- Seriously bad ass video footage: Classrooms of kids, a village out of a time machine, stunning natural beauty; village celebrations, harvesting wheat, plowing rice paddies with oxen, you name it. I can gussy something up and make a quick edit if required
- Pretty much anything else they might need
Anyway…I’m aware I have no way to motivate you other than to say it’s an awesome and relatively simple thing to do, but…it’s an awesome and relatively simple thing to do, so please give it some serious thought and get back in touch with me. Unfortunately, that means eiher a two-week delay or an international phone call (or text) because there is no internet access in the village (hence my unplanned, 6-hour march back to Bhojpur).
My Nepali cellphone # is Country code 977, then 981.667.9816. I’m typically awake from 5am to 9pm (latest) local time, and don’t really get voicemail (maybe I do, not sure…you’ll have to try…I have the cheapest service and phone available to mankind). As mentioned, I do get texts, so if you can send an international SMS, I’ll get that.
Obviously you should feel free to forward this information to anyone and everyone on the planet whom you feel might be able and willing to assist.
I will be returning to Bhojpur to check emails in about 14 days (a brutal 12-hour roundtrip trek isn’t something I can do everyday). Because of the remoteness of things and the sluggishness of communication from here, and the inevitable time it takes to make things happen, getting information to me sooner is far better than later.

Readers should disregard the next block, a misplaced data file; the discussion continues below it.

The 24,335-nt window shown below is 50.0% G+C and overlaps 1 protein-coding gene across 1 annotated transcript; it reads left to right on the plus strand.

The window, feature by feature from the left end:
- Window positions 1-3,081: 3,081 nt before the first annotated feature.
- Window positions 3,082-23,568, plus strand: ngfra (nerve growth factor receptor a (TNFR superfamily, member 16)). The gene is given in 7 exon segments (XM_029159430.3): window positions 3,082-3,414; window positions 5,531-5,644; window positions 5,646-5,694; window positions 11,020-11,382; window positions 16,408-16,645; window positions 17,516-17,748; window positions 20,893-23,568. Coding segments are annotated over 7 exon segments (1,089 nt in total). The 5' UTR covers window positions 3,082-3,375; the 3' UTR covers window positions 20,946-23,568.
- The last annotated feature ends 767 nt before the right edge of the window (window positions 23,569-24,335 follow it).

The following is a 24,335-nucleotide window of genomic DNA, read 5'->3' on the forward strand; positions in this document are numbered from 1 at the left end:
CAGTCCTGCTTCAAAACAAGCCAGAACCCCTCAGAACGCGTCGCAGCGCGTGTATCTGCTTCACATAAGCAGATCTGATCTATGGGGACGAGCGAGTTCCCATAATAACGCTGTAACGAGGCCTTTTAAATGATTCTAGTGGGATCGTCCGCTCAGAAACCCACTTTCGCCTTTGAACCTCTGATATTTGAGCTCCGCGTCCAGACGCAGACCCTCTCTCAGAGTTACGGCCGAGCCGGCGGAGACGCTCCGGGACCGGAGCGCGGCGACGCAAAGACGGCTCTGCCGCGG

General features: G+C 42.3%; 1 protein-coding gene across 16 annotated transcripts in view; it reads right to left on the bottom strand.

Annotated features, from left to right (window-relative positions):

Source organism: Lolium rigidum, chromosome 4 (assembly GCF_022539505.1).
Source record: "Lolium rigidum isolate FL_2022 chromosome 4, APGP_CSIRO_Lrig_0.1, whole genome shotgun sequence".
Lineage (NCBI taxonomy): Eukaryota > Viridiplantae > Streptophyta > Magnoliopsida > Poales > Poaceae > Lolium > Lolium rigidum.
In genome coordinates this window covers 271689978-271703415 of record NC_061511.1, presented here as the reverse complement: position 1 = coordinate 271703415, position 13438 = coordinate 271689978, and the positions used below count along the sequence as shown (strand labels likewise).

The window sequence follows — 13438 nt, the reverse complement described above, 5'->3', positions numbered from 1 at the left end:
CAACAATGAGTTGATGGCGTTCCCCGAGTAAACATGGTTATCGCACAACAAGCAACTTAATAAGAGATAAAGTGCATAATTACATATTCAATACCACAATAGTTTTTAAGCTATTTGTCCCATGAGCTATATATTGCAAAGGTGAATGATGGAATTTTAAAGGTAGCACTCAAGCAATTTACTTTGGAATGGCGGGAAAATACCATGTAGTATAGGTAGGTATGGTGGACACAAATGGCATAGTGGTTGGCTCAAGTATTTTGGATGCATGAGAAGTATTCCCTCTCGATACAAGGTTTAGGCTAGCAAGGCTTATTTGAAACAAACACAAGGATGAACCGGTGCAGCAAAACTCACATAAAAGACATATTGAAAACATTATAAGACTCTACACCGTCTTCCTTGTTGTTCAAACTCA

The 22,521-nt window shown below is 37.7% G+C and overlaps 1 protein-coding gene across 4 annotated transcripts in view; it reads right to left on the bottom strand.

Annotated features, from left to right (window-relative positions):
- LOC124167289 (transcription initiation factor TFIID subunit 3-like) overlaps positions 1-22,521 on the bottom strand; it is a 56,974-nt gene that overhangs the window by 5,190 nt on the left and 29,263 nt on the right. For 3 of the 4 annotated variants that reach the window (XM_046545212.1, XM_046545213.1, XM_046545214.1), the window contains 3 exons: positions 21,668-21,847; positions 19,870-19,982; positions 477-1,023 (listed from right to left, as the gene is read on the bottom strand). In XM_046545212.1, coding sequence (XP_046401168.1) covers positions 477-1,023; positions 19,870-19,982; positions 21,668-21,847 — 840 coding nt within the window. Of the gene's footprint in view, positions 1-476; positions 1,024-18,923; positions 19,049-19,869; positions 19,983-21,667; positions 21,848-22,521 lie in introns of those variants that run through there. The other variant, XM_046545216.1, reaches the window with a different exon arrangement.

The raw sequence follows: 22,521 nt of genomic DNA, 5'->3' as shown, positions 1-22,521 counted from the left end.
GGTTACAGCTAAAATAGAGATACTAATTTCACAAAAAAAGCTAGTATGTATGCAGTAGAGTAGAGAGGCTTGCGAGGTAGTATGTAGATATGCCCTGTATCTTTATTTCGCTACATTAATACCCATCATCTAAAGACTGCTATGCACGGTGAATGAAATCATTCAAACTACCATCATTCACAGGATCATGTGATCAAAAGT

Many thanks, and my eternal gratitude for taking the time to read this far.
—Your Transglobal Admirer
Nepali cellphone # is Country code 977, then 981.667.9816
email me at gmail: username transglobalist (<–sorry…small attempt to fend off the spambots)
Seriously. ANYONE you can think of and connect me with, or would be willing to contact on my behalf would be profoundly appreciated and would permanently change the lives of thousands of human beings (for starters).
And, hey, it’d be great for your karma…or at least that’s what my new Nepali friends tell me.